I do now know what '${1%.*}' and '${@##*/}' does exactly, looks uber hacked to me :] But it worked for deep structures, I will test again soon after a nice long sleep and see.

Is there any reason code-wise why your version is better? I'd be glad to use it if it is :)

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by fma38 » Tue Mar 18, 2008 5:13 pm

Oh, I didn't say that my version is better! In fact, it does not handle deep dirs, neither spaces in file names (which is always a very bad idea... Most of unix tools does not like much spaces neither...).

I'll try to understand how the other version exactly works...
Frédéric

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by DrSlony » Fri Mar 21, 2008 7:46 pm

fma38 what is that extra stuff in your script?
You know what I see when i look at it? I see potential of making it read the whole dir and parse images into groups, send one group to tufuse.exe, wait for it to return no error, and then send the next! :D

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by fma38 » Fri Mar 21, 2008 7:58 pm

I think it should not be too hard, but I need to know how to group images... What are the criterions?
Frédéric

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by DrSlony » Fri Mar 21, 2008 8:37 pm

well, grouping them by number will do. I can run a batch rename before sending them to the scrip, so they will be from eg. 0000.whatever to 0120.whatever, and the script will create groups of 3 or 5, and send one group to tufuse.exe with whatever settings the users wants in the script, for example I use 16bit output. In DOS a program used to send an error code 0 if it completed its job successfully, so the script could wait for something like that and then send the next group. If detecting such an exit code is impossible, an ugly workaround would be to just wait xx seconds and then send the next one. For example lets say it takes 30 seconds to tufuse 3 10MP images, so it could wait 35 or 40 seconds to be sure.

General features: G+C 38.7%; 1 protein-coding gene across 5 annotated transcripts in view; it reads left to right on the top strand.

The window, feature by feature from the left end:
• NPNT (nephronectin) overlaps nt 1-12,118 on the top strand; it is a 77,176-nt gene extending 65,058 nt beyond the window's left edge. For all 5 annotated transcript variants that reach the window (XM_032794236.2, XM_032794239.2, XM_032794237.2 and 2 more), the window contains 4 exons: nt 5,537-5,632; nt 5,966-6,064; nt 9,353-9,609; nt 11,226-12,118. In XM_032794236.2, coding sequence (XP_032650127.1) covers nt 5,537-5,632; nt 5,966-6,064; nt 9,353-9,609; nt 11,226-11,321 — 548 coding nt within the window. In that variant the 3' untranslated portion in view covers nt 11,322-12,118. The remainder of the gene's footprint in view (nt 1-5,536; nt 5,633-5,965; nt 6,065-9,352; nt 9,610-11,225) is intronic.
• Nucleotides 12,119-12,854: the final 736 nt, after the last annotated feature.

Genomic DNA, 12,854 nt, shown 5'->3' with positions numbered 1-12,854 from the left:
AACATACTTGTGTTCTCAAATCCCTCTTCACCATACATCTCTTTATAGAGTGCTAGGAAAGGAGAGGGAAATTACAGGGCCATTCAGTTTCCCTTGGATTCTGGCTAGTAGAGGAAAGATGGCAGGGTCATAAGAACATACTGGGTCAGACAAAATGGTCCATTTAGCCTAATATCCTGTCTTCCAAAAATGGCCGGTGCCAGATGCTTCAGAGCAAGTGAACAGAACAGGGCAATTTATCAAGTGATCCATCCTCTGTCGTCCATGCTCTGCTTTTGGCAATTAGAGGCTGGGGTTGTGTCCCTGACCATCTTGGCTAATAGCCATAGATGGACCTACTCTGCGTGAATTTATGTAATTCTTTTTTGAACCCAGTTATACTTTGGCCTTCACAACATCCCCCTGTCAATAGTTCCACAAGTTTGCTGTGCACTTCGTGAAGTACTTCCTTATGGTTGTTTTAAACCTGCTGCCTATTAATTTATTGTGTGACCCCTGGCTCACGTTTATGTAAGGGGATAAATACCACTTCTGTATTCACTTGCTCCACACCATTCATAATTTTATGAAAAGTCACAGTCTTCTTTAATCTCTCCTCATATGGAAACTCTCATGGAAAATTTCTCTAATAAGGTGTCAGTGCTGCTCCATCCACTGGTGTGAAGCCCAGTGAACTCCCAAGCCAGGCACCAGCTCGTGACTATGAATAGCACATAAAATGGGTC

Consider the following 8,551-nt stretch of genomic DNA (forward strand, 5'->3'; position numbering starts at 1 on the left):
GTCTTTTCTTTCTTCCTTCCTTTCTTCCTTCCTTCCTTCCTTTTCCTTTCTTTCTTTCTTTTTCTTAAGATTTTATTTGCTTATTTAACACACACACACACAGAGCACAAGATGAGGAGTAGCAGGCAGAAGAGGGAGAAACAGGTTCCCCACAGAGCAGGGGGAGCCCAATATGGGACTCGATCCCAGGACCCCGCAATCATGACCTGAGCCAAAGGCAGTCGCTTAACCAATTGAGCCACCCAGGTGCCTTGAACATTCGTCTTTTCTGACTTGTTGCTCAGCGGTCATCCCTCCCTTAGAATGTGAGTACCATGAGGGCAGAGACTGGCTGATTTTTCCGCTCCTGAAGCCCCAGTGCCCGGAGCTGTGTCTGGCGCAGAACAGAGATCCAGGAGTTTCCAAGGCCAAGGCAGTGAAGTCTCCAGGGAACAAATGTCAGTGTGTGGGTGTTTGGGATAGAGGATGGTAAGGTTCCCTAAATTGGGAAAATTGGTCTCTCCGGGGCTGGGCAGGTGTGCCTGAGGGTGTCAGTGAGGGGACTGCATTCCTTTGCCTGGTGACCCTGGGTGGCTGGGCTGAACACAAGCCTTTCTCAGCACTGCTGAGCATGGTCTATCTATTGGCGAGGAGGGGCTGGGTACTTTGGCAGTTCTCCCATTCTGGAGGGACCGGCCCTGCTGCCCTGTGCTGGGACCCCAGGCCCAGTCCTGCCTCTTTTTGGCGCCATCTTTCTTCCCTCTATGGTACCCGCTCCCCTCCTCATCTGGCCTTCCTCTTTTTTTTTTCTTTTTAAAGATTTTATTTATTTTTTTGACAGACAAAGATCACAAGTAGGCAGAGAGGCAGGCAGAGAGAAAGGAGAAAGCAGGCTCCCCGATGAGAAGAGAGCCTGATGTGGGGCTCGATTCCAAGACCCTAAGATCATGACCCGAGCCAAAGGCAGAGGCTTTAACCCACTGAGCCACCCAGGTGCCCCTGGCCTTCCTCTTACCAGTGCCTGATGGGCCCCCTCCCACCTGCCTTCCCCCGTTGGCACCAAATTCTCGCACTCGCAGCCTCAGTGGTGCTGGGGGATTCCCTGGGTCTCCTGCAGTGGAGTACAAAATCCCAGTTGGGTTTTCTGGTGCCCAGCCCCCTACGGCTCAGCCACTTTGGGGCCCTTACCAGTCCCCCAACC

So basically it must divide images in the folder into groups of 3 or 5 based on the incremental filenames, and use whatever method to feed tufuse.exe groups one by one (two at the same time cause tufuse.exe to fail because temp files use the same name. I suppose enfusegui somehow tells tufuse to make a separate temp directory for each group - enfusegui processes two sets simultaneously on my core 2 duo pc).

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by fma38 » Fri Mar 21, 2008 8:47 pm

I still don't understand what are the groups for... What is the common point of images (3 to 5) in the same group? Are they different expositions of the same shot (bracketing)? Are these images directlty from the camera? So, they are not perfeclty aligned, are they? How can tufuse blend them correctly?

If you could provide me an example (some pictures, defining groups, with the name of images in the same group)...
Frédéric

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by DrSlony » Fri Mar 21, 2008 9:42 pm